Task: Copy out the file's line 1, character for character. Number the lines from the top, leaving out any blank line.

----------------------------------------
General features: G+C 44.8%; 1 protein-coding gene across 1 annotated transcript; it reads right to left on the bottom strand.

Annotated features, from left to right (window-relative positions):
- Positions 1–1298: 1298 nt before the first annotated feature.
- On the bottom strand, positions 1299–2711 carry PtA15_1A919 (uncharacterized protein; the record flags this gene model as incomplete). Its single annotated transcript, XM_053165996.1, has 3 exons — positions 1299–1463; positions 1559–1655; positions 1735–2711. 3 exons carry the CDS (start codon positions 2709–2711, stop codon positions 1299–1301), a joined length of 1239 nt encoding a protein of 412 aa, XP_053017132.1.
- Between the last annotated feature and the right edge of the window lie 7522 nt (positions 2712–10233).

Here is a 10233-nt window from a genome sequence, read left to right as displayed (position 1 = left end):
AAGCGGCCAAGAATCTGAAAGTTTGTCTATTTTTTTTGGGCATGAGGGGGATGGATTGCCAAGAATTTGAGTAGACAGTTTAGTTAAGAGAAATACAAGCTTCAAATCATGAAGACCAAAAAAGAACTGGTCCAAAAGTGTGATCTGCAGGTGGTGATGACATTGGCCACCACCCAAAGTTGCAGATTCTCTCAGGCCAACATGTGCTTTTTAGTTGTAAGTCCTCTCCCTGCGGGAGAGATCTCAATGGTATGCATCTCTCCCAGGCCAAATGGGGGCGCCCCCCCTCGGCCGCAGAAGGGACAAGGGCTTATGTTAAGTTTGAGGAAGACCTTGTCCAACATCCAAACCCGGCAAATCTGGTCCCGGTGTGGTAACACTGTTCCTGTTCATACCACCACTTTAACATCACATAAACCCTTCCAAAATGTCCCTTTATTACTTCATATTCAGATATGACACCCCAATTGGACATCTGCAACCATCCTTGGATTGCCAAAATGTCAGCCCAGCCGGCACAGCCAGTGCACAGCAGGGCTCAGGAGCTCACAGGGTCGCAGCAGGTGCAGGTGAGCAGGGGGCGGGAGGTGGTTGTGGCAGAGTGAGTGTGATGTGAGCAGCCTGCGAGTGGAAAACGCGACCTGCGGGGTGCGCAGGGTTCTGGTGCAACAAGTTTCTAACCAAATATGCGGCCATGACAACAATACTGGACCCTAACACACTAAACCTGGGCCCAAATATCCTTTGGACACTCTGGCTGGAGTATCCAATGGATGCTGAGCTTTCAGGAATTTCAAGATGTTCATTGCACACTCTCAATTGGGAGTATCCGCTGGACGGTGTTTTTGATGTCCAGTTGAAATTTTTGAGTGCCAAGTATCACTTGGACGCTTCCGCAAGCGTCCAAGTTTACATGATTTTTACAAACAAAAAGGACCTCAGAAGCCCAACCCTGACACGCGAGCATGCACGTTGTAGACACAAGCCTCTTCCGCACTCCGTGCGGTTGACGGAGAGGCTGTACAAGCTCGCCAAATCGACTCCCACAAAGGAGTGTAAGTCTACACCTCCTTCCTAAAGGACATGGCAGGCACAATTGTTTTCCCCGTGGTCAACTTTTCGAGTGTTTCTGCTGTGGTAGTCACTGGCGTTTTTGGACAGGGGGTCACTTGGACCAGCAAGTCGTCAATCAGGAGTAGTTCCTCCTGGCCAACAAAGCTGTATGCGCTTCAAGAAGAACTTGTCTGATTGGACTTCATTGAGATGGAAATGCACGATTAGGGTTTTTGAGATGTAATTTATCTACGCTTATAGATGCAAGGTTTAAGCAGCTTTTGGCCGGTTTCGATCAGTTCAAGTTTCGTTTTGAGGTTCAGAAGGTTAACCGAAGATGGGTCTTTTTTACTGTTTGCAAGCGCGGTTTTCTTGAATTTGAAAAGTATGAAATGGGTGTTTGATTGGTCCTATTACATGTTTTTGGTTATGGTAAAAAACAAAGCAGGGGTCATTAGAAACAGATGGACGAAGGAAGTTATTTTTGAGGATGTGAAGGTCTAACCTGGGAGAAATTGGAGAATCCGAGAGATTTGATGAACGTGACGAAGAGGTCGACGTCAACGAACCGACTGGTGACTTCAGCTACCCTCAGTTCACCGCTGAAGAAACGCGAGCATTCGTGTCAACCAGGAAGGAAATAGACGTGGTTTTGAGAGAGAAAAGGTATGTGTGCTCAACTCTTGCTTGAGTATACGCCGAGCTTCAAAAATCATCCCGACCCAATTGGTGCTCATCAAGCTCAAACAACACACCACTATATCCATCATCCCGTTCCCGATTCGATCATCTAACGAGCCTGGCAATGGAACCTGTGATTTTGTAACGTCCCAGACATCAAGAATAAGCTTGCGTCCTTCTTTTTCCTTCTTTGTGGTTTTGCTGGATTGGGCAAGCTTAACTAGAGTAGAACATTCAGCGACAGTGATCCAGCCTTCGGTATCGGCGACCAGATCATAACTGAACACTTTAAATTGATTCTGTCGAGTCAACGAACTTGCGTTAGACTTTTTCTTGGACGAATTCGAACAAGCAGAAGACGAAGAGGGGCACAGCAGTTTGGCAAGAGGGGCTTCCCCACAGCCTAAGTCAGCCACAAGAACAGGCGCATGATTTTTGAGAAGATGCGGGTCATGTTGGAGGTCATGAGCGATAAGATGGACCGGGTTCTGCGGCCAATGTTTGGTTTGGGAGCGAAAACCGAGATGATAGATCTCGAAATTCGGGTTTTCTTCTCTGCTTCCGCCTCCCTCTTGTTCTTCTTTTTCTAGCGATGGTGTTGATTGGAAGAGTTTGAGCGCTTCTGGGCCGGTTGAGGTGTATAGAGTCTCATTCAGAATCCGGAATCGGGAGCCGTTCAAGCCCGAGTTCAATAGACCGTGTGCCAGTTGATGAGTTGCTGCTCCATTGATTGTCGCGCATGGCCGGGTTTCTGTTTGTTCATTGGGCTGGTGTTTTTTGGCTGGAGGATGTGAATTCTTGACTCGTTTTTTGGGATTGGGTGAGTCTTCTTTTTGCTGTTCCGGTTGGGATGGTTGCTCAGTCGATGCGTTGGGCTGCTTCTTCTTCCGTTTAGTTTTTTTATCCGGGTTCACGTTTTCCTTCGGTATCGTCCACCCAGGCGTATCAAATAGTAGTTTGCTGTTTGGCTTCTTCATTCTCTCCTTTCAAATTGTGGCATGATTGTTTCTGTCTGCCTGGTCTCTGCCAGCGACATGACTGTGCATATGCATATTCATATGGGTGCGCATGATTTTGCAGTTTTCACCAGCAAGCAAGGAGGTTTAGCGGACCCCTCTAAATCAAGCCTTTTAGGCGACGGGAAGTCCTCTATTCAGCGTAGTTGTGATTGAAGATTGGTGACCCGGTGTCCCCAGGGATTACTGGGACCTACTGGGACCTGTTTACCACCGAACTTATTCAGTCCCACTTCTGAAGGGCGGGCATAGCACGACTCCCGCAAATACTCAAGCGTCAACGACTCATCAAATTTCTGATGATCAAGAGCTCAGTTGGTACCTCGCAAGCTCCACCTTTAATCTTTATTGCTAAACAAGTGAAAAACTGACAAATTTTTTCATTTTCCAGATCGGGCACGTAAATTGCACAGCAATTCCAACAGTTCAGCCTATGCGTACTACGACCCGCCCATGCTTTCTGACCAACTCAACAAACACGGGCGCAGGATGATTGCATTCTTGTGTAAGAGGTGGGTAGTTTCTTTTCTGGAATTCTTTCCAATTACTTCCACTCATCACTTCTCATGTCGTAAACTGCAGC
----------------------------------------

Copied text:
General features: G+C 44.8%; 1 protein-coding gene across 1 annotated transcript; it reads right to left on the bottom strand.